Current weather predictions see about seven to 10 days into the future, explains another author of the report, Antonio Busalacchi, a former NASA oceanographer who is now president of the University Corporation for Atmospheric Research. A more robust EOS would be able to deliver weather forecasts for an entire season. "Science is at the point where we can start delivering that information," he said.
"That's a major step forward because it's apolitical. It's of great value to the farmer in South Dakota and the water researcher in Arizona. They don't care what you call it, they need that information on those time scales," Busalacchi added.
The early planners of the EOS thought this was a bipartisan message that would penetrate the noise of annual budget scrums in Congress. Dixon Butler, an atmospheric physicist, was a leading NASA planner who developed the details in the 1980s. The 30-year plan for a $33 billion satellite and research program was one of the largest science proposals ever. Butler, who later gave a series of interviews about it to NASA historians, noted that it included a strategy that would help climate change satellites survive until their replacements were assured.
EOS budget requests to Congress sought money for three copies of every satellite and measuring instrument so the continuity of climate-related data would not be interrupted. But officials with NASA's Jet Propulsion Laboratory kept pushing to improve each satellite, causing differences in the data they delivered. "The better became the enemy of the good, and the good lost," Butler noted. "That's a lesson that's worth having in the history of NASA."
Then, in 1998, the administrators of NASA and NOAA rejected the three-copy concept. "It was a monumentally stupid mistake," Butler told the historians, one that "jeopardized the Earth Observing System" throughout its life span. So far, Butler noted in an email, the expected disruptions in the EOS program have been limited because some satellites lived far longer than they were expected to.
Exchanging one satellite for a different one might not seem troubling to a layman, but Kevin Trenberth, another author of the paper and a meteorologist at the National Center for Atmospheric Research, says "it can be quite disastrous for the climate record. You don't know how to join up the old values and the new values."
Europeans coordinated the replacement of their space satellites, but he said Republican leaders in the U.S. Congress found reasons not to.
Instead, Republicans targeted satellite proposals that contained the word "climate" or the phrase "climate change." "This is especially true of the House Science Committee Chairman Lamar Smith," Trenberth asserted. Smith (R-Texas), who is retiring from Congress this year, says studies have shown that global warming has been slowing or may have even stopped since 2000.
Just where the U.S. Earth observation program might go from here is uncertain. Roger Cooke, a mathematician and risk analyst at Resources for the Future and another co-author of the scientific study, says the problem lies in economics.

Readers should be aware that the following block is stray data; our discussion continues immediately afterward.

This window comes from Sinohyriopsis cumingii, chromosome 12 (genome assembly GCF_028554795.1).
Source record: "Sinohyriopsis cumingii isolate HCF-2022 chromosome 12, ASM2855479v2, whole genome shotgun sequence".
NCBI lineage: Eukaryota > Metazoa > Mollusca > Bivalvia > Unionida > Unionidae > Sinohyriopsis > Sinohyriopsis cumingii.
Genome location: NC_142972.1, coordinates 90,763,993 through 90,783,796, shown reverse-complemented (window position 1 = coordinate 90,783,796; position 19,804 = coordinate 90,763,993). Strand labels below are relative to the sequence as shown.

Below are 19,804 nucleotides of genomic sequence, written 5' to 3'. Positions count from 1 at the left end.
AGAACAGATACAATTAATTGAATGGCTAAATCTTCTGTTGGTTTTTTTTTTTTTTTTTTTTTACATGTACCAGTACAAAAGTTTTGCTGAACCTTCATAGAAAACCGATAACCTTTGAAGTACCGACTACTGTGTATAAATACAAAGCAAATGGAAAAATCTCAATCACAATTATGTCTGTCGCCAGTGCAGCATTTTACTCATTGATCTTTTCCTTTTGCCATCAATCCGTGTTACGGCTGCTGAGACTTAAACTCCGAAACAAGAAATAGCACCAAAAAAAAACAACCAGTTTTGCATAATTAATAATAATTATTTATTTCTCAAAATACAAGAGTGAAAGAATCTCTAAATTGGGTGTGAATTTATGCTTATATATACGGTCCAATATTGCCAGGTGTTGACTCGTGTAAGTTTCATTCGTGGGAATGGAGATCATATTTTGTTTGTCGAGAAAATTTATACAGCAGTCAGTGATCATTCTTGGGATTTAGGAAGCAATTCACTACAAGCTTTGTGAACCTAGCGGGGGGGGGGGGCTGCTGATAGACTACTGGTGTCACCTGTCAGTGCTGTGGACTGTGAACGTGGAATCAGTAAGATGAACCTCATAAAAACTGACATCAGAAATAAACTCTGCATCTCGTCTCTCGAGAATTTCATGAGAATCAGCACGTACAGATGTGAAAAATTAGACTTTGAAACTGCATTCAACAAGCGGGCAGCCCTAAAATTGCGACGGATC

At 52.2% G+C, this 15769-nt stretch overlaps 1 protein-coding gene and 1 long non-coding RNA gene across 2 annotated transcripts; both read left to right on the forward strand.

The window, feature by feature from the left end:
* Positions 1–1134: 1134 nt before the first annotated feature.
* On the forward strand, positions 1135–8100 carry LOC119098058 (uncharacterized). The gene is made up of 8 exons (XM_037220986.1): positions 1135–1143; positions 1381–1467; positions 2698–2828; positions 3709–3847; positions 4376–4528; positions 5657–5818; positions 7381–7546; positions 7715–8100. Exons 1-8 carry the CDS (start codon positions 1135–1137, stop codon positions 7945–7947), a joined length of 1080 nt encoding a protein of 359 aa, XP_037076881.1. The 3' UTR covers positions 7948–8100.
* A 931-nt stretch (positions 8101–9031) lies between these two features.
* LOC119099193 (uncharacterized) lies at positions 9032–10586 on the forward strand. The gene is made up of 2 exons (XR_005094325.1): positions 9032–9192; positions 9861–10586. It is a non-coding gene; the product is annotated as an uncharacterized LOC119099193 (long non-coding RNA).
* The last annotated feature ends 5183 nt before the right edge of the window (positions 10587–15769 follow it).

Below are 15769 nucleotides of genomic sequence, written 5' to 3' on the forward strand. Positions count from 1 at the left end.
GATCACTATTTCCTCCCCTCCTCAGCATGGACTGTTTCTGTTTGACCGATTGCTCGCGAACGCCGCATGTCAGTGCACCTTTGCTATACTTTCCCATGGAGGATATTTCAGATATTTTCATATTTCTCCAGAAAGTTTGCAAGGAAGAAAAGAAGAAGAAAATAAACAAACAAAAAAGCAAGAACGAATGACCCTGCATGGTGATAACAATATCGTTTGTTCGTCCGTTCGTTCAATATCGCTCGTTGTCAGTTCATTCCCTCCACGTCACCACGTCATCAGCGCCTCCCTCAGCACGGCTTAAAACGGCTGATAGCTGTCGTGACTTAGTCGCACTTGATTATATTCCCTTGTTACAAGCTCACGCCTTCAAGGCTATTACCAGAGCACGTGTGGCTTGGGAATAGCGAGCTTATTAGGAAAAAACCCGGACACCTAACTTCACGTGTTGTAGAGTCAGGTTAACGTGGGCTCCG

"There's plenty of money for weather prediction because there is a market for it and you can get funding to build satellites and launch systems to predict the weather," he said. "However, climate is more difficult because the signal is weaker and there is no incentive to build systems that will generate very long and accurate time series of measurements. And that's exactly what you need to observe climate."
Elisabeth Moyer, who teaches atmospheric studies at the University of Chicago, sees politics as the major obstacle. "People have become complacent. The feeling is that we're so technologically advanced, we can know everything and see everything, but for someone like me, whose entire scientific career has come in this window when we had all the capabilities, we're faced with going forward without anything. That's really frightening."
Moyer, who is not a co-author of the study, calls it a "very slowly unfolding horror story."
"We're getting to the point where many of these things were launched in the early 2000s and now are wearing out," she added. "It can take a decade from planning to launch, and the pipeline for this doesn't seem to be there at all."
She noted that Belgium may help fill some gaps in the observation system in 2020 by launching what is called a limb sounding satellite, a low Earth orbiter that can look through the atmosphere and promises to track winds, clouds and aerosols. That could help fill major gaps in climate knowledge.
Weatherhead, the main author of the scientists' report, hopes that other nations, primarily China, will help the U.S. and Europe maintain continuity. "China is stepping up with the intention of doing a lot more observations than they have done in the past." She also thinks that private businesses are becoming more interested in satellites and in the possibility of selling climate data to governments.
According to the GCOS of the United Nations, China's Academy of Sciences is working on a satellite that has the potential to provide more space observations of soil moisture. GCOS has also awarded a medal to China's Meteorological Administration for contributing 39 land-based stations to help measure temperatures on land and in the upper atmosphere.
Trenberth worries it may not be enough to overcome what he calls a "Chinese phobia" in Congress that limits scientific exchanges.
"Even if China is making good observations — and we're not sure how good they are — their technology is not the same." The U.S. approach, Trenberth thinks, should be to coordinate observations with other countries to limit duplications. "But Congress doesn't help."
Next: Help from under the ocean.